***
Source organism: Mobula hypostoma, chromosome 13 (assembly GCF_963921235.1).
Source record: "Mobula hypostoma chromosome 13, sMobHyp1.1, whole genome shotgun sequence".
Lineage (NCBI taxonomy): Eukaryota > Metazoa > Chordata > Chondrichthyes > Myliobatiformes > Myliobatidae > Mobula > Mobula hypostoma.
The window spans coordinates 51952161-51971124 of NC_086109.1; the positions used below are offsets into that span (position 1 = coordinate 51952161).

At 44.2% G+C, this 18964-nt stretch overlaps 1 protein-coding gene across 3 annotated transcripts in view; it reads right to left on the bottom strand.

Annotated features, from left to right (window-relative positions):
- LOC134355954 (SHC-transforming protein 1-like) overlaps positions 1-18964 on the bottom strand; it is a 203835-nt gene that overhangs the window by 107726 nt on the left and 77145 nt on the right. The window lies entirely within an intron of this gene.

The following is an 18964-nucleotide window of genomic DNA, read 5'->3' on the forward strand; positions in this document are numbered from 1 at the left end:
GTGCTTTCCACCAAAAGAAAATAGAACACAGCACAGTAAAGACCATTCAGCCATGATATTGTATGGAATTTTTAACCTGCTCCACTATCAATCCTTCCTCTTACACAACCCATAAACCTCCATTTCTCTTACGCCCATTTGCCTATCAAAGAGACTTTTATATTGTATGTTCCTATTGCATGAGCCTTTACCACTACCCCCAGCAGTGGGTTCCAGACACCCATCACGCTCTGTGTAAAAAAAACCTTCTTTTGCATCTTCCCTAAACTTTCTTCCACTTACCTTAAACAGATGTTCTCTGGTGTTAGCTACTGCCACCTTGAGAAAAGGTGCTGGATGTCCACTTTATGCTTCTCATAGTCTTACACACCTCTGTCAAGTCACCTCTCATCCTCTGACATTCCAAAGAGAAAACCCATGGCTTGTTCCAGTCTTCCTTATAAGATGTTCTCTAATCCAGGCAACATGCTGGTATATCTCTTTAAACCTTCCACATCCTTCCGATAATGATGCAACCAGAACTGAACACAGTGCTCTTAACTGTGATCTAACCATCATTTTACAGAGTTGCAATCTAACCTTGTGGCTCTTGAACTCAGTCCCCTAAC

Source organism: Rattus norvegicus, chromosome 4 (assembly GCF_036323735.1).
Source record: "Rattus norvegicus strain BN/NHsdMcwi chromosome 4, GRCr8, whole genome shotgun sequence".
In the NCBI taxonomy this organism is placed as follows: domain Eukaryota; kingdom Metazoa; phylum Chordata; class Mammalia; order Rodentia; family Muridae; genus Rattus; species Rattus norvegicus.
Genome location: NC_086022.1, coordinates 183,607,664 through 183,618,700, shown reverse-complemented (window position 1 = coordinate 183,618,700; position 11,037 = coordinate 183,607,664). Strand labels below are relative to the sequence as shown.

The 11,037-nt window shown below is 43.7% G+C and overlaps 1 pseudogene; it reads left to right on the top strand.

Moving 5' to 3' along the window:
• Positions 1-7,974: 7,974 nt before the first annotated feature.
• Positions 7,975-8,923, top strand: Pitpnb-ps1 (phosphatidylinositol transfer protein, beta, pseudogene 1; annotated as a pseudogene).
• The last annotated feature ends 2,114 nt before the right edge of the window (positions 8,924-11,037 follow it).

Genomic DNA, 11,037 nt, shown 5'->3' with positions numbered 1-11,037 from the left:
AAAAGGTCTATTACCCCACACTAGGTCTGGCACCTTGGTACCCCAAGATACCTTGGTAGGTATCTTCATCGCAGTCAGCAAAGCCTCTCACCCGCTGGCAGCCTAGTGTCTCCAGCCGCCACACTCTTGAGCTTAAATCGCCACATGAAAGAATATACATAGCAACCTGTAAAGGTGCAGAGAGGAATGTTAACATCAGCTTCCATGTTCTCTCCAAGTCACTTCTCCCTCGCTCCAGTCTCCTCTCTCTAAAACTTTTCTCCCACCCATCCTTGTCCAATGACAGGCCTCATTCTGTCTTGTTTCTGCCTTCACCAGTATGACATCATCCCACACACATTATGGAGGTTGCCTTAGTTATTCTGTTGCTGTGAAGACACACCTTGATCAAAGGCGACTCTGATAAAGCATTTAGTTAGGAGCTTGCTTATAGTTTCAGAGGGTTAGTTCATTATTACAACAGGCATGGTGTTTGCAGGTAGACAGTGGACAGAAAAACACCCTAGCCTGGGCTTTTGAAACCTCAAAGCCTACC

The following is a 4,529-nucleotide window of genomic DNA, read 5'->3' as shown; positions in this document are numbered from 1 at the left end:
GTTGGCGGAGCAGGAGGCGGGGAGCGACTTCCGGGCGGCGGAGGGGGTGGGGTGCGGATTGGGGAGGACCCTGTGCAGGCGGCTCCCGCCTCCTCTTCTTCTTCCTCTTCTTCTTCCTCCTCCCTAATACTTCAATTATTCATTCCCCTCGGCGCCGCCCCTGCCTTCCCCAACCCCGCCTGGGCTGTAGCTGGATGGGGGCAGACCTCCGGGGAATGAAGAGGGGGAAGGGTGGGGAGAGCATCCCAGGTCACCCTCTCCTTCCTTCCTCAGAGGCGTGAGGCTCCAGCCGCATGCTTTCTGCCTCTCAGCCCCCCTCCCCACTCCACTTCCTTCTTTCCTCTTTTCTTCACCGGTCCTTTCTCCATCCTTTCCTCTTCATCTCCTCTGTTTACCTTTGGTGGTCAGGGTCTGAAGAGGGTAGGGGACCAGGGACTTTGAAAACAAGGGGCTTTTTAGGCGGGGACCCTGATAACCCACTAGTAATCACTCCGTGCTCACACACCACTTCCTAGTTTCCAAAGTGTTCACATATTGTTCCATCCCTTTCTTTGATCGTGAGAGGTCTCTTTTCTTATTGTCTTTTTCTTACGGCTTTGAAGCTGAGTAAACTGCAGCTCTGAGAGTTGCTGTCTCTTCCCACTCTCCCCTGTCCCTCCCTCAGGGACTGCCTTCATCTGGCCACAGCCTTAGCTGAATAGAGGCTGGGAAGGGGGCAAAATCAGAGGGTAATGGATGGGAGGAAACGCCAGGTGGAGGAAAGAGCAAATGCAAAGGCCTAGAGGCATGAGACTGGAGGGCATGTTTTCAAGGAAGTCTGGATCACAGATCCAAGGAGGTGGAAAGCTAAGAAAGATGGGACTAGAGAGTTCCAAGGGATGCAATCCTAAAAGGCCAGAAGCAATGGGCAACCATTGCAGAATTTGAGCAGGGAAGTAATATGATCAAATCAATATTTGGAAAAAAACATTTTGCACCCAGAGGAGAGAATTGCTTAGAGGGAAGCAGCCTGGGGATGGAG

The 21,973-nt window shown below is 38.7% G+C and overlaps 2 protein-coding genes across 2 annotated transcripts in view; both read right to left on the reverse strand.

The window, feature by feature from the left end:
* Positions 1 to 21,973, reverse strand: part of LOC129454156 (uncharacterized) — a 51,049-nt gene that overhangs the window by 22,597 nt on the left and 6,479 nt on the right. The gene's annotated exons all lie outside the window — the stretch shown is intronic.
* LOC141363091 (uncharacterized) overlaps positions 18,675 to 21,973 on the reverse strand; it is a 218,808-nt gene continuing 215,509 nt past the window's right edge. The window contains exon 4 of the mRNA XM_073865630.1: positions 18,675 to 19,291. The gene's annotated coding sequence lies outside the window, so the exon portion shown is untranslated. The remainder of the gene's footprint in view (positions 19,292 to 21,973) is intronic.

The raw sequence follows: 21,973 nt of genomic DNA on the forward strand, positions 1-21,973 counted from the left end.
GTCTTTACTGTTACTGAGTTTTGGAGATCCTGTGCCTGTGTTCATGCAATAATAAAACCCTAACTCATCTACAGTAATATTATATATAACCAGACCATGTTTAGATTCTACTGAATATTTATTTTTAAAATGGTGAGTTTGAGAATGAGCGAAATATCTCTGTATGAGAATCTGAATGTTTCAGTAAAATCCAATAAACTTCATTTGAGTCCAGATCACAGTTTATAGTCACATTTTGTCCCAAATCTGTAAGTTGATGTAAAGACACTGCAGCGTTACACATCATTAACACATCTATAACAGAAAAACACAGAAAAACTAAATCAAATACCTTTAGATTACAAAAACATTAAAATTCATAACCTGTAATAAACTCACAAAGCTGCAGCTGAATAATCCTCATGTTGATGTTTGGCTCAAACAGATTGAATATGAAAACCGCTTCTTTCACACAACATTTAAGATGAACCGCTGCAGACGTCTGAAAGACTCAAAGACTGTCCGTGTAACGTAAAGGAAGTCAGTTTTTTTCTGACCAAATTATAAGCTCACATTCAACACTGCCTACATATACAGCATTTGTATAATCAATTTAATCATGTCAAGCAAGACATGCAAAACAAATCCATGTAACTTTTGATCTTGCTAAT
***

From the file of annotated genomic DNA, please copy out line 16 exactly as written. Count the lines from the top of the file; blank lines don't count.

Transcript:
• Positions 1-7,974: 7,974 nt before the first annotated feature.